In other words, you usually need to be “known” in some way before a publisher will take a chance on you. The upside of this is that you can do a blog that attracts attention such as E.L. James did with Fifty Shades of Gray. The publishers are looking for buzz and then they will sign you up and movie deals will happen.  I attended BEA (Book Expo of America) this year and learned that authors were posting their books on free sites to get reader feedback, all the while social-marketing the heck out of their books, reading them on YouTube, etc. That’s what got the authors lucrative book deals. Keep one foot in the waters of the literary world and the other in the widening gyre of social media.

6) What areas do you focus most on in your classes as an instructor of writing through the UCLA extension?

I teach a course called “Emotions into Art” at UCLA Extension. If your characters aren’t driven by desperate emotions, what will keep the reader reading? Think of Gatsby’s desperation to win back Daisy. Think of Hamlet’s desperation to expose the truth of his father’s death. Even comedies have desperate characters. Think of the characters in Yona Zeldis McDonough’s A Wedding in Great Neck where each member of the family is in a desperate clash for his own identity and search for love. Author Maxine Hong Kingston asks her students, “What do you feel?” about what they’ve read or written and she finds that they give analyses instead. She teaches them to work on feeling scene by scene so that the reader can have feelings inside himself.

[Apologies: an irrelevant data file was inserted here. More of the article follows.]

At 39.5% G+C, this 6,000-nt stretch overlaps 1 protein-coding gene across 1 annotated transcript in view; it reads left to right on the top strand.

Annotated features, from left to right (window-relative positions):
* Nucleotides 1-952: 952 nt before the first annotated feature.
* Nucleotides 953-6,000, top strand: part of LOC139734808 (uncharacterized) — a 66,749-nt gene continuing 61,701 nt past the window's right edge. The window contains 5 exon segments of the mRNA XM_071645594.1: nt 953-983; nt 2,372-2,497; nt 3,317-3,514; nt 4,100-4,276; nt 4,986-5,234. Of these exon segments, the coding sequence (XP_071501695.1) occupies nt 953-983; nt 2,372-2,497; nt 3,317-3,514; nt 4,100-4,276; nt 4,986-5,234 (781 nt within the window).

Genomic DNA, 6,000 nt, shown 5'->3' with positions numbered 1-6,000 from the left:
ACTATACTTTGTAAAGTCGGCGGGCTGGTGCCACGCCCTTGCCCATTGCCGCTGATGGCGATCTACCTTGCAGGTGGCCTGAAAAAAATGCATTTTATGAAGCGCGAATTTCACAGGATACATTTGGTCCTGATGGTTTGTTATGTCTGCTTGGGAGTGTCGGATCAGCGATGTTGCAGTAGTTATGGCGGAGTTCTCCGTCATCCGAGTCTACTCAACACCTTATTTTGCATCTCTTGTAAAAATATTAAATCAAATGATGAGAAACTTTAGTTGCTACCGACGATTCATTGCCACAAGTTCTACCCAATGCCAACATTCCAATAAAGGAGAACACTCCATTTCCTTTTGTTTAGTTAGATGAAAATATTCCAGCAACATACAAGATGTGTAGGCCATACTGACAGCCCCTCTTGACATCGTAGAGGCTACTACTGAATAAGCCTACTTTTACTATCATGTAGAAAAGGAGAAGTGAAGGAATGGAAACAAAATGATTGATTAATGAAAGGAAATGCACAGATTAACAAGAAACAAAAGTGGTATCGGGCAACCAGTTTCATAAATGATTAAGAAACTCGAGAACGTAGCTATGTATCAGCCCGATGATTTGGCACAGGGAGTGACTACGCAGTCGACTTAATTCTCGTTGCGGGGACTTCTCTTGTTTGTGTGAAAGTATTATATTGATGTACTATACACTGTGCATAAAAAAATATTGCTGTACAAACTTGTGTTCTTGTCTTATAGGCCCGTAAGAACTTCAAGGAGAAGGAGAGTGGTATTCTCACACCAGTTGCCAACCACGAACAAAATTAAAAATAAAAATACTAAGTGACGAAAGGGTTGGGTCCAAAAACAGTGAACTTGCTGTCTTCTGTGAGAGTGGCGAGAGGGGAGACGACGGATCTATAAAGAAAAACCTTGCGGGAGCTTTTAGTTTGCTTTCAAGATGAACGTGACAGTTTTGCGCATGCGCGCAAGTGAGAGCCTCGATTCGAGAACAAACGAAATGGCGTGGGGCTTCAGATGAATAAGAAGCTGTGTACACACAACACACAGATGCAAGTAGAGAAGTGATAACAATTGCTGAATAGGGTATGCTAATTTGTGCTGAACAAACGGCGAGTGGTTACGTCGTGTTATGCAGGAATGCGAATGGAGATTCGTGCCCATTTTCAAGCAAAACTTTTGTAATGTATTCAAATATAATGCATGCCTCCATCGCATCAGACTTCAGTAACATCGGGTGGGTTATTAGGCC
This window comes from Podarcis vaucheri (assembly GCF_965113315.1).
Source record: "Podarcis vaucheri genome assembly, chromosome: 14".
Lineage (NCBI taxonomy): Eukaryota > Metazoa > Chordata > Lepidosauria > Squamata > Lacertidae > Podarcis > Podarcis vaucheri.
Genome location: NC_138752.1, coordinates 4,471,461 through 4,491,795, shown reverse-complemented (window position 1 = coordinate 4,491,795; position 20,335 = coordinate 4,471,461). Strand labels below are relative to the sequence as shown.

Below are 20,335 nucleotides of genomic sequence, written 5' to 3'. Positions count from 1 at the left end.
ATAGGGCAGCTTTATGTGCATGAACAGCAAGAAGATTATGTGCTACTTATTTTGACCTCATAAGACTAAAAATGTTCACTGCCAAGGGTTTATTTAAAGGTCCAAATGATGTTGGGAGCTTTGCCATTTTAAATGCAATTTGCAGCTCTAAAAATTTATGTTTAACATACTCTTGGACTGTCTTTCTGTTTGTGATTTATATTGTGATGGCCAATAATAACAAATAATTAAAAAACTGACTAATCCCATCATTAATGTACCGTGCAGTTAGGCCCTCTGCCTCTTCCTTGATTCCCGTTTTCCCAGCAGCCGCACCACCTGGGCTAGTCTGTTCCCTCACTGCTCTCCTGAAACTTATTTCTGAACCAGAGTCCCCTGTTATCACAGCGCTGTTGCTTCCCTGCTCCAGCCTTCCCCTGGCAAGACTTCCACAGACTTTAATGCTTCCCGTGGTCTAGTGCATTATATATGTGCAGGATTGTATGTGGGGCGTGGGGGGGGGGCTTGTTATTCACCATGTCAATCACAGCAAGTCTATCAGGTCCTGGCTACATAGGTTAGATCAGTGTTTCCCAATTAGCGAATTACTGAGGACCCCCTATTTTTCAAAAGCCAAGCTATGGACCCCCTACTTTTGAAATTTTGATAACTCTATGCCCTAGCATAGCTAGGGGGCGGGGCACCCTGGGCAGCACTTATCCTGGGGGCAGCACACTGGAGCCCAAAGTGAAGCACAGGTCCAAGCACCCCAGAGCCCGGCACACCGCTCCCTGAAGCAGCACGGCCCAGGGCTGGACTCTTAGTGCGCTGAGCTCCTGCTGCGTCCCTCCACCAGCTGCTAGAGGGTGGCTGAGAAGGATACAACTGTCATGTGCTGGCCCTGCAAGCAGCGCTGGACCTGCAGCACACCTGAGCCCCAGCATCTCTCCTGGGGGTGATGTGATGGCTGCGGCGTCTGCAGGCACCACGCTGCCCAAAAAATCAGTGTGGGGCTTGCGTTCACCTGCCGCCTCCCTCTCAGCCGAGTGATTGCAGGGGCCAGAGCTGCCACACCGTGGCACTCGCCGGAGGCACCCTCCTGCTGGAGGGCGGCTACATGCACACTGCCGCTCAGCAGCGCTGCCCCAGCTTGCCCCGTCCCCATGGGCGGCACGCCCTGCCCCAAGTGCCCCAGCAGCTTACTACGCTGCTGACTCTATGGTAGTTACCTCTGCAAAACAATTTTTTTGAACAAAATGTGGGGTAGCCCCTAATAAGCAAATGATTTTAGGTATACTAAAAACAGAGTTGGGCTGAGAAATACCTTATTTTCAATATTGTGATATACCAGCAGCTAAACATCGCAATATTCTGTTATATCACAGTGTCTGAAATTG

This is the way I teach as well. I help students find their deepest themes, what eats at them in their lives:  sibling rivalry, betrayal, fear of abandonment, etc. Find your life themes and apply them to fictional characters, even if they are aliens, and you’ve got something worth working on for yourself and certainly something worthy of a reader’s attention.